It's not for everyone but if you're not aware there are breastmilk banks where you can actually get donated breastmilk from. In Australia the breastfeeding association has been a great source of support for me. I know there's a similar helpline in the UK.
I have given you way too much information especially while you are not 100% but this is a subject that I feel quite passionately about so if you want anymore support around breastfeeding feel free to msg me. But please note I do not judge anyone for decisions they make I simply think it's important to make decisions based on all available information.
This forum is a great source of information and support. We are always here.
I hope to hear that you get the help you need soon.
Hi Cherry, There is so much pressure these days on mothers to breast feed, but its very important to remember that it doesn't make you any less of a good mum than if you do. I was unable to breastfeed my daughter and thankfully realised that my health was more important.
Did you manage to get to your walk-in centre or get in touch with a specialist Perinatal Psychiatrist? Where abouts are you in the country, we may know a specialist in your area that can help.
Thinking about you and hope you can get the help you need soon,
Hi Cherry5909, hope you have managed to get in touch with a GP and Perinatal team, feel free to come back and ask for more advice if you'd like. Have you been able to talk to anyone else in the mental health team if you don't get on with your key worker? Don't worry about offending her, it's her job and I'm sure she's had a lot more to deal with than you think! Please be reassured about social services' involvement too, as others have said, they want to keep families together and should do whatever they can to help you as a family.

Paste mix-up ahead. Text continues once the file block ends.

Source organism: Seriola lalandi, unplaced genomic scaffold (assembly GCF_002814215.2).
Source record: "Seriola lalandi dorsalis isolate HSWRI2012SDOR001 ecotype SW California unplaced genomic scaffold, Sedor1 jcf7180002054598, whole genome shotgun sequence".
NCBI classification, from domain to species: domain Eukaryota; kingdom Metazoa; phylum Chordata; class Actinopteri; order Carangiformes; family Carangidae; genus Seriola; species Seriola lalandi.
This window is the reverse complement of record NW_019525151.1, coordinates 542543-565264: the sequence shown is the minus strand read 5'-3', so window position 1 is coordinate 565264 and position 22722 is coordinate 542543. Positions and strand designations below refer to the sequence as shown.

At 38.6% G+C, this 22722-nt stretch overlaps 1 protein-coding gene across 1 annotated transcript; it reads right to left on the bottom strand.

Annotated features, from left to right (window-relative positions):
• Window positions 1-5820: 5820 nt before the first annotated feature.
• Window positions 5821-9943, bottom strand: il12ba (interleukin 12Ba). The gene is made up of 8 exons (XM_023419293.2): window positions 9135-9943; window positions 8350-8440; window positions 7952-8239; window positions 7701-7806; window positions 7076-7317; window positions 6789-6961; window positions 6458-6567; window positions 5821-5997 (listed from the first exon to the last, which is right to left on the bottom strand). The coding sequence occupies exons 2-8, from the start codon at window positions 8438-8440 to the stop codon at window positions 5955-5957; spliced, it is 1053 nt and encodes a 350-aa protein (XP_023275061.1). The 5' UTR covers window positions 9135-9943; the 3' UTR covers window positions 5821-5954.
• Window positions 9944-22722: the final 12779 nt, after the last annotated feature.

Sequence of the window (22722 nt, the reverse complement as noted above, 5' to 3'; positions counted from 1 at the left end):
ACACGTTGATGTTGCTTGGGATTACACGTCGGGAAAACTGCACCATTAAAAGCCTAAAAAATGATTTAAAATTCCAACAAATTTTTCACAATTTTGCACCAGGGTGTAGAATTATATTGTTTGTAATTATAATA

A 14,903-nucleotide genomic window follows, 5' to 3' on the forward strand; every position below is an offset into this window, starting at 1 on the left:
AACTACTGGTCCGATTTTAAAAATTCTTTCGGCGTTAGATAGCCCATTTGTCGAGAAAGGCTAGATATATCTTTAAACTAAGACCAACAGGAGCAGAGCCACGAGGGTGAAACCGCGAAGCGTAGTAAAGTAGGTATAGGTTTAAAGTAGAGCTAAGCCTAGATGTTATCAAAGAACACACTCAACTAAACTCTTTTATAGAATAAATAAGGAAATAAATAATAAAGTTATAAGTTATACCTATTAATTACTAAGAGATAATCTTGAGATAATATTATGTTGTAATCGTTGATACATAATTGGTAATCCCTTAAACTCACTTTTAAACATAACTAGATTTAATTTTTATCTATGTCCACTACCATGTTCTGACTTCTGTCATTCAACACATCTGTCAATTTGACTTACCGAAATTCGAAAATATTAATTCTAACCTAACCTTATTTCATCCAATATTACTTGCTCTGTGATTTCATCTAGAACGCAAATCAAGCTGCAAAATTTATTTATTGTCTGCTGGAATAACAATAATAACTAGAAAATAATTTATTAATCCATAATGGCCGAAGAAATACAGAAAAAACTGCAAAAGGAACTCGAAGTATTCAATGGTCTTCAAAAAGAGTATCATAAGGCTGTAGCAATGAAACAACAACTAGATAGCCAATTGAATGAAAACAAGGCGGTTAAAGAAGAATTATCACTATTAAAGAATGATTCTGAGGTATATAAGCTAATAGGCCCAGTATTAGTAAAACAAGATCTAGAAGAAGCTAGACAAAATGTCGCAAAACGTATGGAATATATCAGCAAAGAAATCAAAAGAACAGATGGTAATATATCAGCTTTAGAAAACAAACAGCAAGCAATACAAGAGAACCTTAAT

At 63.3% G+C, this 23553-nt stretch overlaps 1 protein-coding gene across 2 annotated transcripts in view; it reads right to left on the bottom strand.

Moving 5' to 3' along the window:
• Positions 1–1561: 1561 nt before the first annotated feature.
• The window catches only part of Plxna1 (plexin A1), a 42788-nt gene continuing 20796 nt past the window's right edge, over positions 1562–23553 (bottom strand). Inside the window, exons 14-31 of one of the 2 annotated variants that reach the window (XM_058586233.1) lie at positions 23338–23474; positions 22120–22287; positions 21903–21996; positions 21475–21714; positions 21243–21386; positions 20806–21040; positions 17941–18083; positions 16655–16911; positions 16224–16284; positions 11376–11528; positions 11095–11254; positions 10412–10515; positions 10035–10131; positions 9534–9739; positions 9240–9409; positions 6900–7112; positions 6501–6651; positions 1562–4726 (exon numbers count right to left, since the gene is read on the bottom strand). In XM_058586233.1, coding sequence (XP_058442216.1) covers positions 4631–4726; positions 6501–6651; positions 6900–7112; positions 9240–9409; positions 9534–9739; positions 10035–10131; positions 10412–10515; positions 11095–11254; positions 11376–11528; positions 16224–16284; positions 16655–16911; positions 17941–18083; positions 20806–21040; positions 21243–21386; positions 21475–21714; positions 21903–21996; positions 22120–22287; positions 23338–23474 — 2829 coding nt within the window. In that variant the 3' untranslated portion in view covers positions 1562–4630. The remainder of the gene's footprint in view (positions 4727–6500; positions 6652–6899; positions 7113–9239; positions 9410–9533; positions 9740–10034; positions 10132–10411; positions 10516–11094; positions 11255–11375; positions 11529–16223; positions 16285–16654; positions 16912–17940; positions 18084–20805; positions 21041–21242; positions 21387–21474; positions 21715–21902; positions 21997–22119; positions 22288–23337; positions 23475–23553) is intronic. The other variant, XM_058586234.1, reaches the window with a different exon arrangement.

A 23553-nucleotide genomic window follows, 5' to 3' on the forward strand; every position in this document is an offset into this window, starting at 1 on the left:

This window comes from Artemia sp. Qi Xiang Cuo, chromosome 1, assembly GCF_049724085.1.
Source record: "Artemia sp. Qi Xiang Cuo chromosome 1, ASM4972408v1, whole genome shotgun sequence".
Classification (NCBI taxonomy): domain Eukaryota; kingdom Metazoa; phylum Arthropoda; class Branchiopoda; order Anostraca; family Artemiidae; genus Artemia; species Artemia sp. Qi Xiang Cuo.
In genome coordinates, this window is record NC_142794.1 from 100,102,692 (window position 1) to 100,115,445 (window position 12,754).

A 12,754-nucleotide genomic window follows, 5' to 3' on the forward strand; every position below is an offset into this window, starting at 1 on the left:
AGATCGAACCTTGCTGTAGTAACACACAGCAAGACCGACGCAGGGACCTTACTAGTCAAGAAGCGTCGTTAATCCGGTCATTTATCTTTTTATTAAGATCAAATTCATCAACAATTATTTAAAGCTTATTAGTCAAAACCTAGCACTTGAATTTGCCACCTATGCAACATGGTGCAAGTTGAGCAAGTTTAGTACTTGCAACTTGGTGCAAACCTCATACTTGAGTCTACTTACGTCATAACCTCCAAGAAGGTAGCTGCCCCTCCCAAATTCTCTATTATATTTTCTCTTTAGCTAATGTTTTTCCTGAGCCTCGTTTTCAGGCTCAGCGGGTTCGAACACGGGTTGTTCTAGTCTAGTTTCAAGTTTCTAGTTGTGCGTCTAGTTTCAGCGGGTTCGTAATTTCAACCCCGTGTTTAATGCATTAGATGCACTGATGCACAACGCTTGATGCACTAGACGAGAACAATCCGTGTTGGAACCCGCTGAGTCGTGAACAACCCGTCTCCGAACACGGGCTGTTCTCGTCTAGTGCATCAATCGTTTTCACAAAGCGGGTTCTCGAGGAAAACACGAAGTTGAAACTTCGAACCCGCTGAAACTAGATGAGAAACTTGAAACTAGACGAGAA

As others have said, breastfeeding can be really difficult, please don't beat yourself up about it, especially if you're not feeling 100%. Nevermind the tiredness a new born brings! When I had pp, I was desperately trying to breastfeed and it wasn't working, my baby lost a lot of weight, but I wouldn't listen to people who asked me to try bottle feeding and basically the breastfeeding battle I was having only stopped when I was sectioned. It's not done my son any harm to have not been breasfed, as he obviously switched onto bottle at that point when he was left with his Dad and I was at my worst in a psych ward before being transferred to an MBU - which was honestly the best thing for us all, as a family.
It'll be the furthest thing from your mind now, but when I had my 2nd child, I took a low dose of anti-psychotic on giving birth to try and avoid becoming ill, so didn't breastfeed at all then. And he's a very healthy and happy baby.
I hope you've been able to access the support you need and are able to do things that helping you with your mental health too. Take care, x
Really sorry to hear that your mental health has deteriorated - please don't feel guilty - the first few weeks after having a baby is a hugely vulnerable time for experiencing psychosis, even for women without a diagnosis of bipolar disorder the risk is 20x higher than at any time in life. What's happening is not your fault in any way. Things can get worse quickly in this postnatal period so you are right to seek help as soon as possible.
I was sorry to hear that you were advised to stop medication completely in order to try and breastfeed. There are lots of options for staying on antipsychotic medication and breastfeeding and it sounds as if some specialist advice from a perinatal psychiatrist would be useful here for you - you can ask your psychiatrist if you can have a phone consultation if there is a perinatal psychiatrist in your area. Quetiapine is now considered safe for breastfeeding, and sometimes there are 'work-arounds' for other medications where you can express and discard a couple of feeds after taking your meds and then feed as normal.
However, as everyone else has said, if you are finding breastfeeding exhausting, and hard work there is absolutely no shame in stopping and switching to bottle feeding. So many of us on this forum stopped breastfeeding or decided not to breastfeed - and as others have said, your mental health and wellbeing as a new mum is a much higher priority. One thing I now know is that you can keep the bottle-feeding experience as close as possible to breastfeeding by tucking your baby close to your body, feeding with your top lifted in the same was as you would for breastfeeding, and snuggling in bed to bottle feed (lots of this advice is given to mums when they adopt tiny babies and it all helps with the bonding/skin-to-skin experience)
Thinking of you lots - we are here for as long as you need us so keep asking any questions you have
Thought you might find p.13 and p.14 of our guide for mums at risk of postpartum psychosis helpful - it has lots of advice for the first few weesk after birth. Here's the link